Hemingway had his writing studio a couple blocks away. When he wrote, he supposedly lived on a diet of tangerines and cherry brandy. But Hemingway liked to exaggerate his poverty for marketing purposes. He made $3,000/year during his early years in Paris, and for context, his rent was the equivalent of $5/month.

We also passed by a place where George Orwell wrote “Down and Out in London and Paris”. Orwell had a fascination with the “underbelly” of society, and wanted to get right into the shoes of how this half lived, so he took up residence here (as you can see it’s been turned into a restaurant):

George Orwell wrote “Down and Out in London and Paris” from this building

My main takeaway from the walking tour was that the 1920’s was such an amazing time to be an artist or writer in Paris, and many like-minded talented people formed communities here and supported each other in their artistic pursuits.

In the afternoon, I went to the Louvre, which actually started out as a palace/fortress: it only became a museum during the French revolution (1780's). On the picture below on the left, you can see that we had to walk through the former moat to get into the museum:

Left: the moat surrounding the Louvre; Middle: the main square of the Louvre; Right: an inner square at the Louvre

There are 3 super heavy hitters in the Louvre: (i) Venus de Milo, which was sculpted around 100 BC and found on the Greek island “Milo”; (ii) the “Winged Victory of Samothrice”, sculpted around 200 BC and found in 1863; (iii) the Mona Lisa by Leonardo da Vinci, painted around 1503. I didn’t know this before, but the reason this is the most famous painting in the world, is in large part because it was stolen in 1911 by an Italian man who worked for the Louvre. He felt that all Italian art belongs in Italy, and this painting was small enough for him to carry under his arm as he went home from work! The scandal that this caused created such a buzz about the painting, that ever since then, the Mona Lisa has found its way into the consciousness of (probably) every person on earth. Scandal does amazing things for one’s fame, doesn’t it? Well, now the painting is behind bullet proof glass, as you can see from the picture below on the right (and look at the crowds of people all wanting to take pictures of it or selfies with it!!!):

Left: Venus de Milo; Middle: Winged Victory of Samothrice; Right: the pandemonium that Mona is still creating today and everyday

As a side note, I remember seeing the Mona Lisa when I was here in 1990 with Mike and Rob, and I was struck by how different an experience it was seeing it then versus now. First of all, they’ve moved the painting to its own separate wall. Before, it was on the wall along with a bunch of other paintings. Moreover, back in 1990 there were about 4 people standing beside me looking at the painting. Today, it’s mayhem. It got me wondering why, and one reason that I came up with is that back in 1990 there were 5 billion people in the world. The population has grown 40% since then: there’s an extra 2 billion people milling around these days!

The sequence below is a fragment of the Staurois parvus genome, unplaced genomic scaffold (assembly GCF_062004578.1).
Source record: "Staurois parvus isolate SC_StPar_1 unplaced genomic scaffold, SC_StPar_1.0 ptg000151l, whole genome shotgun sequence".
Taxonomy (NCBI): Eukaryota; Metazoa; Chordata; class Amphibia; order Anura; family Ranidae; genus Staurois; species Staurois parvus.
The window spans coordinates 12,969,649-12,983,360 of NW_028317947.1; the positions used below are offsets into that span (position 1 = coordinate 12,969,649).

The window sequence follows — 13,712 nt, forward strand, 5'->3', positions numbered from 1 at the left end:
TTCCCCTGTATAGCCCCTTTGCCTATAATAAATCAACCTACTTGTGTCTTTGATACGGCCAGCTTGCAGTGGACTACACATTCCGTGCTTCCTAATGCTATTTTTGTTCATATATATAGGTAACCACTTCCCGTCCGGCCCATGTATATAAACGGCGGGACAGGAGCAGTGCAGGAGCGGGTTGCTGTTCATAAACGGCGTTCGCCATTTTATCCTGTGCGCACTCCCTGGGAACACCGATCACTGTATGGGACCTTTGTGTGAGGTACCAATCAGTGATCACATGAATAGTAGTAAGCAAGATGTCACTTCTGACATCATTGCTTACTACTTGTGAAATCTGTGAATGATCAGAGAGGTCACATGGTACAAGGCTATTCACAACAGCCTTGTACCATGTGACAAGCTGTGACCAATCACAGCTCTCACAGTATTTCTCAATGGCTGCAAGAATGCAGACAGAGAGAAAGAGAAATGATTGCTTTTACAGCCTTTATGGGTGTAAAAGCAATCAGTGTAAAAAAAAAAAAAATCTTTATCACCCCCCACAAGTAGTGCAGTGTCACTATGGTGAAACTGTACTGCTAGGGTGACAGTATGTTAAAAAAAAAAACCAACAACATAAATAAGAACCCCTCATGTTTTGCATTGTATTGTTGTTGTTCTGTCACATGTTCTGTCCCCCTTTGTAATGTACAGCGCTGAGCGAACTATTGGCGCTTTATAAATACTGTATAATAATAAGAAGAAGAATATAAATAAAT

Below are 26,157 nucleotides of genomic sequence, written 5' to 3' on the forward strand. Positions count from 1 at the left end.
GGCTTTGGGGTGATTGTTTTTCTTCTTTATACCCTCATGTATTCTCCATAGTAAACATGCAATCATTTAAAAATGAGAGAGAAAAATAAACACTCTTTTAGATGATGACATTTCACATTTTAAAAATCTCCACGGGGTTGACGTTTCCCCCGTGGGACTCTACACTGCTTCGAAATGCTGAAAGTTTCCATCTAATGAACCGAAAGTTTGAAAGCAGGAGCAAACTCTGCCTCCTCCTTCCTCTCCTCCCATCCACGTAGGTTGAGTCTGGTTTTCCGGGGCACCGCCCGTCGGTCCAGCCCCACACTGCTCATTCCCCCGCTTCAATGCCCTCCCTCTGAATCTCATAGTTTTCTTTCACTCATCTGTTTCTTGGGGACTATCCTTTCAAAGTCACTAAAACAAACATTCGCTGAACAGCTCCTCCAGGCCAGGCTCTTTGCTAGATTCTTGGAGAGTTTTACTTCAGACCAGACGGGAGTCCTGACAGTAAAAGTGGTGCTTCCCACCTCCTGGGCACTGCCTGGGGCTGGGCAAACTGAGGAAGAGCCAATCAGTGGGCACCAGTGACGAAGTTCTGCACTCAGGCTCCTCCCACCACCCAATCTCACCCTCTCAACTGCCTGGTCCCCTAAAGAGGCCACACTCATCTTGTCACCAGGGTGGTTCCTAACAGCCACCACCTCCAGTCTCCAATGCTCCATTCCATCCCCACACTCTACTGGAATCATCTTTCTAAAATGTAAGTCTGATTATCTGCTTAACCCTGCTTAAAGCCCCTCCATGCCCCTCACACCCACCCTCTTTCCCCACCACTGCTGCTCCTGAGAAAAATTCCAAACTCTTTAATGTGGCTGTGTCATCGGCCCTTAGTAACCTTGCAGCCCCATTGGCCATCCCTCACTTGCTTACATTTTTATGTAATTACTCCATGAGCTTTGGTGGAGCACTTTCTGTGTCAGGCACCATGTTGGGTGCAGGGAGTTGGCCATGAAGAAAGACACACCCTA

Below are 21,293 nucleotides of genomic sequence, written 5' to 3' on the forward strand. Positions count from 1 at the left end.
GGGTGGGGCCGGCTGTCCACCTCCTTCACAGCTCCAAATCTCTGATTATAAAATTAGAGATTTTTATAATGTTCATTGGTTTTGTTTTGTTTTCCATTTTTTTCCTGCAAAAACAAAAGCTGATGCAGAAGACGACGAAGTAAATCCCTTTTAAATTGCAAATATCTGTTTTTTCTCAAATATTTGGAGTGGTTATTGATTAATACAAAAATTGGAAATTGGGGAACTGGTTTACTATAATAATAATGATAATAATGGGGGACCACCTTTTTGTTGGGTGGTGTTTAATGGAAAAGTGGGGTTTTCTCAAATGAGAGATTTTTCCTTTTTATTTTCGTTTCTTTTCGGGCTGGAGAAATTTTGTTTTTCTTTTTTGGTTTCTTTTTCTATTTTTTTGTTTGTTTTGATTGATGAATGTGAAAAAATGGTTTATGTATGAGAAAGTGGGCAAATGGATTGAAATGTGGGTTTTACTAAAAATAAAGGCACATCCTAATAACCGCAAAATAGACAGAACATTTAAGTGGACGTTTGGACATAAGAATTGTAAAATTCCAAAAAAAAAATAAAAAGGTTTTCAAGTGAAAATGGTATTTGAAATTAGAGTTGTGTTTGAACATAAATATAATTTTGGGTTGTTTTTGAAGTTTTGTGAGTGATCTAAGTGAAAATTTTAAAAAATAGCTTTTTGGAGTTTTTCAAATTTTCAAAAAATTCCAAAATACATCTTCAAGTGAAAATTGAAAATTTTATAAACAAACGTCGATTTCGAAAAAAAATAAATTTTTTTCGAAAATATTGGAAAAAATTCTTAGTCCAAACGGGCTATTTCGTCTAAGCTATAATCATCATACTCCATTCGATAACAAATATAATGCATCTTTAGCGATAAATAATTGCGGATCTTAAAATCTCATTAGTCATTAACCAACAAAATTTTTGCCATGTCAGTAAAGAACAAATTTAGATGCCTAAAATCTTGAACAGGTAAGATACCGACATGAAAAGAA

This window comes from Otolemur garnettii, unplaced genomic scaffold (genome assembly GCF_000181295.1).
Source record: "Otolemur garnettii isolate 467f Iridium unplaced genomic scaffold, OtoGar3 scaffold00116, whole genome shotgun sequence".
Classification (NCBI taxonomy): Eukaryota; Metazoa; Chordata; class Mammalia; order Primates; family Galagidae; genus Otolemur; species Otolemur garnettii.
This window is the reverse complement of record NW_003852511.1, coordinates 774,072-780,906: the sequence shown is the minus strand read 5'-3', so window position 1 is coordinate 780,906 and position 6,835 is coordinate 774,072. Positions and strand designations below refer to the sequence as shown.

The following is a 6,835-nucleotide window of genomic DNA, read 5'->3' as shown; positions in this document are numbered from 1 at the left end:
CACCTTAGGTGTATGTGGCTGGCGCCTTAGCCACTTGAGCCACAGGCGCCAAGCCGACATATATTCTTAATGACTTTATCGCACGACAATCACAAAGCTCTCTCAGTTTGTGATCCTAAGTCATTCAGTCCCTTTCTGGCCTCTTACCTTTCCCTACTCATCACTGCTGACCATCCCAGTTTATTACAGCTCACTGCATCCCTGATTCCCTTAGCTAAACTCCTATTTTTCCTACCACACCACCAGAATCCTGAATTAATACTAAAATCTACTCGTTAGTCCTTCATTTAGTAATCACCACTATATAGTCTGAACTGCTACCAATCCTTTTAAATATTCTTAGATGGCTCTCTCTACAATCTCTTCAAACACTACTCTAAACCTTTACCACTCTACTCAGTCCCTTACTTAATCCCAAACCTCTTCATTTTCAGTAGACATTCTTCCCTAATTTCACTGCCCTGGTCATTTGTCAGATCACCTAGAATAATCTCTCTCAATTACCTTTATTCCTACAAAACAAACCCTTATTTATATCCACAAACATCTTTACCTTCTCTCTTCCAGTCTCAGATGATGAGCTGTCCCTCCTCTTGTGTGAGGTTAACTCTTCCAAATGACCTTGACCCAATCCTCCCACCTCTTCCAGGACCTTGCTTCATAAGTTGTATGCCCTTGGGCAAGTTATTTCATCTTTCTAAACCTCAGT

There were a ton of other paintings in the Louvre, of course, but the other one that I found interesting was one by Eugene Delacroix, painted in 1830, because it inspired Victor Hugo’s novel Les Miserables; specifically for the character of Gavroche.

Later in the evening, I went back to see the Eiffel Tower, this time from the other side:

May 28 (day 168): Paris

I did another walking tour today of an area called the Marais.

One of the things I learned was that when the Germans moved into Paris in 1940, they started by restricting Jews from practicing certain professions, and slowly ramped up their madness, so that in 1941 they removed 3,700 Jewish men from Paris (to concentration camps), and in July of 1942 they rounded up 13,000 Jewish women and children. In total, 76,000 French Jews perished. Below is a memorial — a giant urn with the soil from the different concentration camps — that’s in the Jewish neighborhood.

Left: a memorial in the Jewish neighborhood; Right: the names of the people who took action, and risked their own lives to save Jewish people during the Nazi occupation of Paris from 1940 to 1944

May 29 (day 169): Paris

I did yet another walking tour today! (I find these tours to be a great way to get to know the city in a way that I could never fully discover and appreciate if I was just walking around on my own.) This tour covered the village of Montmartre.

On our walk we came across this:

There was a French writer, Marcel Ayme, who wrote a short story called “Le Passe-muraille” (The Man Who Walked Through Walls), and when the writer died, the city commemorated him by creating this monument next to the building that the story takes place. (It’s a fun story; our guide told it to us along the way).